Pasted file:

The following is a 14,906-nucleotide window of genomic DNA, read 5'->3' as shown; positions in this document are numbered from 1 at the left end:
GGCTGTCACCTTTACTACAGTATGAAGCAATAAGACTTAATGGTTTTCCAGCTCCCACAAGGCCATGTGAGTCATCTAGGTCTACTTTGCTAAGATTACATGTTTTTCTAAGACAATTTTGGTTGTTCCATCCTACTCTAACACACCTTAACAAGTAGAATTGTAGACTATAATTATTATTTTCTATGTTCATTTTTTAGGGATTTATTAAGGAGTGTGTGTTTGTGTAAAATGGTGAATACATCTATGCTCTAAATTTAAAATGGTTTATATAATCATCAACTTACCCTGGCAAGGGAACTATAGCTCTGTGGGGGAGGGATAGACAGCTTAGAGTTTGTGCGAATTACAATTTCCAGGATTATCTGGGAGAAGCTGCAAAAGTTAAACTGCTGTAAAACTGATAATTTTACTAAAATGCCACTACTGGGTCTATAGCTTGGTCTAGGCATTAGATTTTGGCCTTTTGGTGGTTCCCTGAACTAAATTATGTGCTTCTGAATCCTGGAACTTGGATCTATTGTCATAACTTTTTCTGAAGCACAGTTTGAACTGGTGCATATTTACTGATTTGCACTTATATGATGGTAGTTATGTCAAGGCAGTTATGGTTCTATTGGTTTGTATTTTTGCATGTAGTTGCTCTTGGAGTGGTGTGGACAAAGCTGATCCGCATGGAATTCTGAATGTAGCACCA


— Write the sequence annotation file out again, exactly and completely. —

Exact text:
The following is a 14,906-nucleotide window of genomic DNA, read 5'->3' as shown; positions in this document are numbered from 1 at the left end:
GGCTGTCACCTTTACTACAGTATGAAGCAATAAGACTTAATGGTTTTCCAGCTCCCACAAGGCCATGTGAGTCATCTAGGTCTACTTTGCTAAGATTACATGTTTTTCTAAGACAATTTTGGTTGTTCCATCCTACTCTAACACACCTTAACAAGTAGAATTGTAGACTATAATTATTATTTTCTATGTTCATTTTTTAGGGATTTATTAAGGAGTGTGTGTTTGTGTAAAATGGTGAATACATCTATGCTCTAAATTTAAAATGGTTTATATAATCATCAACTTACCCTGGCAAGGGAACTATAGCTCTGTGGGGGAGGGATAGACAGCTTAGAGTTTGTGCGAATTACAATTTCCAGGATTATCTGGGAGAAGCTGCAAAAGTTAAACTGCTGTAAAACTGATAATTTTACTAAAATGCCACTACTGGGTCTATAGCTTGGTCTAGGCATTAGATTTTGGCCTTTTGGTGGTTCCCTGAACTAAATTATGTGCTTCTGAATCCTGGAACTTGGATCTATTGTCATAACTTTTTCTGAAGCACAGTTTGAACTGGTGCATATTTACTGATTTGCACTTATATGATGGTAGTTATGTCAAGGCAGTTATGGTTCTATTGGTTTGTATTTTTGCATGTAGTTGCTCTTGGAGTGGTGTGGACAAAGCTGATCCGCATGGAATTCTGAATGTAGCACCA